The earliest poem I still have is “The Lament of the English Student.”  I wrote it after one of those moments in class that we all have had, when we are called on for an answer and our mind goes completely blank.

The Lament of an English Student

Contact between mouth and brain is lost.
The floodgates of stupidity open,
Pouring out an array
Of double negatives
And overworked comparisons.
All rational thoughts have disappeared,
Leaving my participles dangling
Behind my shattered pride.

Poets United:  I  can definitely relate – at my time of life, I go through this at least five times a day! Have you written ever since, or have there been years when it was hit and miss?

Mary: Oh, it’s definitely been hit and miss for me for quite a long time, when it comes to my writing.  It seems that every time I would come to one of those moments when I would reassess my life and try to figure out my next move, writing would rear its head once again.  To an extent, I always felt a bit selfish when it came to taking the time necessary to write when there were so many other more productive ways I could be spending my time.  Thankfully I’ve become much more insistent these days about putting myself higher up the priority list and taking the time I need to express myself.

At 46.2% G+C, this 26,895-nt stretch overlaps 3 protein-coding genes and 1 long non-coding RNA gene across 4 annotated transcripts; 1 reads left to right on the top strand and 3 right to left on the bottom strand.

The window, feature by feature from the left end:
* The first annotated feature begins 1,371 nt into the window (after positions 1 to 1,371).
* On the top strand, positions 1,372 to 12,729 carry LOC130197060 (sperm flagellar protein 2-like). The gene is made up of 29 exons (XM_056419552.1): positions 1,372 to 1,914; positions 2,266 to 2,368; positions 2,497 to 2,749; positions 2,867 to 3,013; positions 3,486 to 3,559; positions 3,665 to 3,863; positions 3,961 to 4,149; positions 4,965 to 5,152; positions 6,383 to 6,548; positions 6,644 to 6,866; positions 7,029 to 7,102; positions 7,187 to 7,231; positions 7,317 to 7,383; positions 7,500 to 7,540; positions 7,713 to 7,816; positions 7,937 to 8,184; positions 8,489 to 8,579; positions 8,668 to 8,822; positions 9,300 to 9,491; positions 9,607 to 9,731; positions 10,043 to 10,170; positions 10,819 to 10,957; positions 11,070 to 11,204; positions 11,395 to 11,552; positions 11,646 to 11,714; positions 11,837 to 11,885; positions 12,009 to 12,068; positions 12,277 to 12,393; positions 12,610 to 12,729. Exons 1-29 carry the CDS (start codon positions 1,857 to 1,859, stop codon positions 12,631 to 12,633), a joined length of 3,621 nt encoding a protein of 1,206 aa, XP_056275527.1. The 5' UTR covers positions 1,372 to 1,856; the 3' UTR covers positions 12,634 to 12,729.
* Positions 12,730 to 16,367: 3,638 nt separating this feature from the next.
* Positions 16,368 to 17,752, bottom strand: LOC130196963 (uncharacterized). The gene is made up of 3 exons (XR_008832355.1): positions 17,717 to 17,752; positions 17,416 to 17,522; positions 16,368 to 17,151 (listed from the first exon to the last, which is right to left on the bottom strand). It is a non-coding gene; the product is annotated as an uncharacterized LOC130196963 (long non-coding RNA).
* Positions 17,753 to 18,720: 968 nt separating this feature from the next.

Alex and Mary


My daughter Emmy

Poets United: Good for you, Mary. What a lovely family you have! What is the story behind the name of your blog? 

Mary: I was sitting at my kitchen table, oh, almost two years ago now, listening to Glenn Beck on the radio (which I’m sure is a dead giveaway for many about where I fall on the political spectrum.)  They were discussing a few entries from a poetry slam and played a few clips in which the poets were stridently left-leaning, and I remember thinking to myself, “Wow, someone should see about writing some poetry from a more conservative point of view.” Then I had one of those head-slapping moments and realized, “You big dummy, you can do that!”  Write Wing Conspiracy is a very obvious spin on the phrase “vast right-wing conspiracy” that Hillary Clinton made famous.  Of course, since then I’ve discovered that political poetry is so hard to write without getting into pure vitriol and divisiveness, two qualities that I think really detract from the timeless quality I’d like  my work to have.